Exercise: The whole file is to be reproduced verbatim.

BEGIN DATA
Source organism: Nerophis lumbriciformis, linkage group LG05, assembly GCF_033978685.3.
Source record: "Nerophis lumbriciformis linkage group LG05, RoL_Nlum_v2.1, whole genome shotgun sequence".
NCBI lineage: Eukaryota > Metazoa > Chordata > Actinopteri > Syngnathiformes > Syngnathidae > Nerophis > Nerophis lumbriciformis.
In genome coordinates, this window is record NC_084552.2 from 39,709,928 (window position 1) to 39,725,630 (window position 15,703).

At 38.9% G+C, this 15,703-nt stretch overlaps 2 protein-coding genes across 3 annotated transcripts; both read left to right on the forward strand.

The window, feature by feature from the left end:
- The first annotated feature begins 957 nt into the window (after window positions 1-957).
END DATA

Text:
Source organism: Nerophis lumbriciformis, linkage group LG05, assembly GCF_033978685.3.
Source record: "Nerophis lumbriciformis linkage group LG05, RoL_Nlum_v2.1, whole genome shotgun sequence".
NCBI lineage: Eukaryota > Metazoa > Chordata > Actinopteri > Syngnathiformes > Syngnathidae > Nerophis > Nerophis lumbriciformis.
In genome coordinates, this window is record NC_084552.2 from 39,709,928 (window position 1) to 39,725,630 (window position 15,703).

At 38.9% G+C, this 15,703-nt stretch overlaps 2 protein-coding genes across 3 annotated transcripts; both read left to right on the forward strand.

The window, feature by feature from the left end:
- The first annotated feature begins 957 nt into the window (after window positions 1-957).